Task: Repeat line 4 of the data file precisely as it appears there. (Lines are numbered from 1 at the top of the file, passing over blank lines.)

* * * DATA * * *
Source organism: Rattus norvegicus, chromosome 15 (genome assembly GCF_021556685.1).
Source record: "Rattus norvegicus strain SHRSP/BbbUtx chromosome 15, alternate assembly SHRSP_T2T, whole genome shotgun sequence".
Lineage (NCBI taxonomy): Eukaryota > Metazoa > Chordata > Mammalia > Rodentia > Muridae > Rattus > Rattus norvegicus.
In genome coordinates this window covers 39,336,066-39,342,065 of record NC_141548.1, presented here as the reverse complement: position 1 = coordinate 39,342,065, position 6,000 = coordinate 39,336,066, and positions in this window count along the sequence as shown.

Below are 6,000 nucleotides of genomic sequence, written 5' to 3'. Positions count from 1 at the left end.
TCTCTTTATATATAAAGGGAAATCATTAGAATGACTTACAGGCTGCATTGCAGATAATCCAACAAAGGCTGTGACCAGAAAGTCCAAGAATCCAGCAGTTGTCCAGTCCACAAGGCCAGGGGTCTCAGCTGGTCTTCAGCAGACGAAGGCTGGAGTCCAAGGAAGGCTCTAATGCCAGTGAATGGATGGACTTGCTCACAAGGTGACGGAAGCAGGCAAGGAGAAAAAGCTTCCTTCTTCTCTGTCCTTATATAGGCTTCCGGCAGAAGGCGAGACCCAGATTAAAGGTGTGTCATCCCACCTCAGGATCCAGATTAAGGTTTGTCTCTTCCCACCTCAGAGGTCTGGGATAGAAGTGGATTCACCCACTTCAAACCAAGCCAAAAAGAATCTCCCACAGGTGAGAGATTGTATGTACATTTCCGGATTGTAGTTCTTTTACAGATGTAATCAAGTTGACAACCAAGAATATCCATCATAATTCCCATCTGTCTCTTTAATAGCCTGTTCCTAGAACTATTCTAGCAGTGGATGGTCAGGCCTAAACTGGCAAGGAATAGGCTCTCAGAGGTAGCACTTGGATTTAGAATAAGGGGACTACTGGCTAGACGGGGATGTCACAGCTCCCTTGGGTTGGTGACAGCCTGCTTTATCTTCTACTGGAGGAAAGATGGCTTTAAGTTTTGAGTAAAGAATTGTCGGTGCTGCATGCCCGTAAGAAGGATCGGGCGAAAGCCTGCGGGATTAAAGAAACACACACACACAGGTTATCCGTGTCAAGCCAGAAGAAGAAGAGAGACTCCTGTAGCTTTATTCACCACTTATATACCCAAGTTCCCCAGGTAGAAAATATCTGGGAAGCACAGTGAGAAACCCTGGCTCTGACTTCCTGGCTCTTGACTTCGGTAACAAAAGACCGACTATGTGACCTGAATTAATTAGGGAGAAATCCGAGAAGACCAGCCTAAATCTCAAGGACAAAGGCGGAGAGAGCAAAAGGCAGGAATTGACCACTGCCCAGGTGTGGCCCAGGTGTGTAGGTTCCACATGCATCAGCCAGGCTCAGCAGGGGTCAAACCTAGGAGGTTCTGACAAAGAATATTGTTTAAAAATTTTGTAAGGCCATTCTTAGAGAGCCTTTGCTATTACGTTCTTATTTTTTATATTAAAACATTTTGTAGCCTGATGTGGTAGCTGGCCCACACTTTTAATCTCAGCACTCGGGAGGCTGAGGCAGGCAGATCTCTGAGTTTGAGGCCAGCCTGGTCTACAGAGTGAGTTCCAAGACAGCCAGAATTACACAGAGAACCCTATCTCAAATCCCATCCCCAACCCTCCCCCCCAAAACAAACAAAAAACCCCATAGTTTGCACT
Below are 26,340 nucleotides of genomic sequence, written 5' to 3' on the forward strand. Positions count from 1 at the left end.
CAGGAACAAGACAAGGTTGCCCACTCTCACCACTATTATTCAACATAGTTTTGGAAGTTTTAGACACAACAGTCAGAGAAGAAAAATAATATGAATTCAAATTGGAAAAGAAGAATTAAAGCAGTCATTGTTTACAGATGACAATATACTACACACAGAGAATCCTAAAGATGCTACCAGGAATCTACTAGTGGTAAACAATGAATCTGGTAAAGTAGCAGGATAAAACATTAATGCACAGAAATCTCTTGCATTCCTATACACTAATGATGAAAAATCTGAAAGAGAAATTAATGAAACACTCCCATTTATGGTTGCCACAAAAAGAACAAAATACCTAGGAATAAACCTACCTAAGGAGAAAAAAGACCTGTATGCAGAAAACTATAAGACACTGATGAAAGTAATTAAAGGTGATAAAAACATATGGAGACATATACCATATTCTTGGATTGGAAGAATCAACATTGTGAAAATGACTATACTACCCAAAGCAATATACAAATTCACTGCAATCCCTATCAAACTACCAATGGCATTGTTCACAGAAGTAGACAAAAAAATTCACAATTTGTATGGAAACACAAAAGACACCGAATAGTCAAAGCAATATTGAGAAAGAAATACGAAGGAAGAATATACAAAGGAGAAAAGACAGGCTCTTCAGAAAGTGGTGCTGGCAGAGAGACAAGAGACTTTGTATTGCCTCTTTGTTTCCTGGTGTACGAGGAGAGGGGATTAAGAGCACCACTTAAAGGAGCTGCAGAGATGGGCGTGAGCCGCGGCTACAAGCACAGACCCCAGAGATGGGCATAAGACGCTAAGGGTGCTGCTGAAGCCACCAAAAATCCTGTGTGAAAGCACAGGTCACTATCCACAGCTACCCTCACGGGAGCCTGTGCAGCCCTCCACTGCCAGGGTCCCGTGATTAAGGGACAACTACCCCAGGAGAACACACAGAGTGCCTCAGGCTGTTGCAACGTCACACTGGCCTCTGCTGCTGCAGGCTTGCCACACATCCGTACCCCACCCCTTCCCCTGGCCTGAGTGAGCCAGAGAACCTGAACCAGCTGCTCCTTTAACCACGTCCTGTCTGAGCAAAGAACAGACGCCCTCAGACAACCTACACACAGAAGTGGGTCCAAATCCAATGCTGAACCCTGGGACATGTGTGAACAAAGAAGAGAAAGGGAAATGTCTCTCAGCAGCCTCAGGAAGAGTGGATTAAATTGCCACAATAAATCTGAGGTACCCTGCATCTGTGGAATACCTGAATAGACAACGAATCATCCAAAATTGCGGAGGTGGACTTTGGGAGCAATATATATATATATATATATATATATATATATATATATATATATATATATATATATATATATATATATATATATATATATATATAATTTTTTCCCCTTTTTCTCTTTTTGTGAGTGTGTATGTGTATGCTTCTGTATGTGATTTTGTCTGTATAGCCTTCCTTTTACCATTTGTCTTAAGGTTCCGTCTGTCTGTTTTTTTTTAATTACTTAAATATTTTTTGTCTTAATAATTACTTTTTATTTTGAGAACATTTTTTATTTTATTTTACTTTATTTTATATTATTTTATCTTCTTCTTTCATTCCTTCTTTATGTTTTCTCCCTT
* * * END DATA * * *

In genome coordinates this window covers 39,336,066-39,342,065 of record NC_141548.1, presented here as the reverse complement: position 1 = coordinate 39,342,065, position 6,000 = coordinate 39,336,066, and positions in this window count along the sequence as shown.